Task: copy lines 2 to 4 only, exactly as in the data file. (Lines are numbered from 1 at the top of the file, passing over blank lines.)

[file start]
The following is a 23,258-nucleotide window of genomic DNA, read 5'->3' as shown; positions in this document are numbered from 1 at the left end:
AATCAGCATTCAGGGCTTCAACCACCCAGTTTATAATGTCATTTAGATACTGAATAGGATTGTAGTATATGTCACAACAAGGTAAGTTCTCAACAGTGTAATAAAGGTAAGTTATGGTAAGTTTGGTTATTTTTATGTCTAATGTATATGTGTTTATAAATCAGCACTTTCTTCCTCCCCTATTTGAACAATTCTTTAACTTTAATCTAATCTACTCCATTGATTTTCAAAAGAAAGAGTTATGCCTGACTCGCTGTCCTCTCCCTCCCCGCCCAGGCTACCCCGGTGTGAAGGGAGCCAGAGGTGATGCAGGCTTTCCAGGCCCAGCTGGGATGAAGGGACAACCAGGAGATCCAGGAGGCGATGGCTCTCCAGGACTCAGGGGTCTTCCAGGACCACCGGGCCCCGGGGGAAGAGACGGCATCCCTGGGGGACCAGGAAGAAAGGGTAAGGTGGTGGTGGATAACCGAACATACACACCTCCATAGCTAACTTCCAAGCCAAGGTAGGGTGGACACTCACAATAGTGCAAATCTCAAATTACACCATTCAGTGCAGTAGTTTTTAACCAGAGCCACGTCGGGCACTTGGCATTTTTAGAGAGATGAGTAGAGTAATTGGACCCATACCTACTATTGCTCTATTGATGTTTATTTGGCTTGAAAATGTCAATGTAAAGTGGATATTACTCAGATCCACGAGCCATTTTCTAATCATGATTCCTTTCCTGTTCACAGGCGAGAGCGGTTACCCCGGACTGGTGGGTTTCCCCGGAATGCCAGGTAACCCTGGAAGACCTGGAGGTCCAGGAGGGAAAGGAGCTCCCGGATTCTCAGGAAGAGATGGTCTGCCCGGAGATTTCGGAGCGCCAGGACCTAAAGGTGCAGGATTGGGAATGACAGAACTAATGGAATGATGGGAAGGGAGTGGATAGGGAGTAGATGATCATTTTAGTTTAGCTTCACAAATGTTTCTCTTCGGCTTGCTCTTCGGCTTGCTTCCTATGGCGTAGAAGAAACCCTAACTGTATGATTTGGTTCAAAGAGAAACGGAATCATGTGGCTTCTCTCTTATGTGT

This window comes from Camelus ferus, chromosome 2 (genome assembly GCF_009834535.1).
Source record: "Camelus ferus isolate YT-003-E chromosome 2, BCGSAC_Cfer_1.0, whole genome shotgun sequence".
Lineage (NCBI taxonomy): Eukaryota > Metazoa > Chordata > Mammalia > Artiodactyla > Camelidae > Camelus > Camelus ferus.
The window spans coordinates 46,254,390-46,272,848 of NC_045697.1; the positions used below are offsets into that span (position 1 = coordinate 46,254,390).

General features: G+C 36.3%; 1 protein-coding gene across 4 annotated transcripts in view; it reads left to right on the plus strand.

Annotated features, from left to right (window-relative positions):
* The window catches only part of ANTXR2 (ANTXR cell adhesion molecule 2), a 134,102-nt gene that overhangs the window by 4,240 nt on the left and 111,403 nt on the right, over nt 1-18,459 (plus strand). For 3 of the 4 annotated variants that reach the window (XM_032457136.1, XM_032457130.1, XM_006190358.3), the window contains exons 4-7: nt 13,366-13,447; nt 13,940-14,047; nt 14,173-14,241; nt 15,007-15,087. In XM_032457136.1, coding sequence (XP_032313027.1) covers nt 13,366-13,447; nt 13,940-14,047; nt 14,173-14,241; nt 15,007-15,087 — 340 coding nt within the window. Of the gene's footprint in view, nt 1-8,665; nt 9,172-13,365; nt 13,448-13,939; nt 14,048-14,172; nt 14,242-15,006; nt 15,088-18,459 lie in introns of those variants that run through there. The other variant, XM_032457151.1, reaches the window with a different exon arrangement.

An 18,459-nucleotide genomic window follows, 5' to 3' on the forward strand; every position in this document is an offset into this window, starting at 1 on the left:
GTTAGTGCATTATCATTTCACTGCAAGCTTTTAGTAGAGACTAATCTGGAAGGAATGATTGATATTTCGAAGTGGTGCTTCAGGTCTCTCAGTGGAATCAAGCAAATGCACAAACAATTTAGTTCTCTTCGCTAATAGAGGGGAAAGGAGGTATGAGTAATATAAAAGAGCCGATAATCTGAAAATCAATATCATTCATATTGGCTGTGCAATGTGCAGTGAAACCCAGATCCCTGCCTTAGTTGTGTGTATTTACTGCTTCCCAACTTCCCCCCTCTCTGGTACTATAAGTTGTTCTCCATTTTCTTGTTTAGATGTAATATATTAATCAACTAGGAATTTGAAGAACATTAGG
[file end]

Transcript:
AATCAGCATTCAGGGCTTCAACCACCCAGTTTATAATGTCATTTAGATACTGAATAGGATTGTAGTATATGTCACAACAAGGTAAGTTCTCAACAGTGTAATAAAGGTAAGTTATGGTAAGTTTGGTTATTTTTATGTCTAATGTATATGTGTTTATAAATCAGCACTTTCTTCCTCCCCTATTTGAACAATTCTTTAACTTTAATCTAATCTACTCCATTGATTTTCAAAAGAAAGAGTTATGCCTGACTCGCTGTCCTCTCCCTCCCCGCCCAGGCTACCCCGGTGTGAAGGGAGCCAGAGGTGATGCAGGCTTTCCAGGCCCAGCTGGGATGAAGGGACAACCAGGAGATCCAGGAGGCGATGGCTCTCCAGGACTCAGGGGTCTTCCAGGACCACCGGGCCCCGGGGGAAGAGACGGCATCCCTGGGGGACCAGGAAGAAAGGGTAAGGTGGTGGTGGATAACCGAACATACACACCTCCATAGCTAACTTCCAAGCCAAGGTAGGGTGGACACTCACAATAGTGCAAATCTCAAATTACACCATTCAGTGCAGTAGTTTTTAACCAGAGCCACGTCGGGCACTTGGCATTTTTAGAGAGATGAGTAGAGTAATTGGACCCATACCTACTATTGCTCTATTGATGTTTATTTGGCTTGAAAATGTCAATGTAAAGTGGATATTACTCAGATCCACGAGCCATTTTCTAATCATGATTCCTTTCCTGTTCACAGGCGAGAGCGGTTACCCCGGACTGGTGGGTTTCCCCGGAATGCCAGGTAACCCTGGAAGACCTGGAGGTCCAGGAGGGAAAGGAGCTCCCGGATTCTCAGGAAGAGATGGTCTGCCCGGAGATTTCGGAGCGCCAGGACCTAAAGGTGCAGGATTGGGAATGACAGAACTAATGGAATGATGGGAAGGGAGTGGATAGGGAGTAGATGATCATTTTAGTTTAGCTTCACAAATGTTTCTCTTCGGCTTGCTCTTCGGCTTGCTTCCTATGGCGTAGAAGAAACCCTAACTGTATGATTTGGTTCAAAGAGAAACGGAATCATGTGGCTTCTCTCTTATGTGT

This window comes from Camelus ferus, chromosome 2 (genome assembly GCF_009834535.1).
Source record: "Camelus ferus isolate YT-003-E chromosome 2, BCGSAC_Cfer_1.0, whole genome shotgun sequence".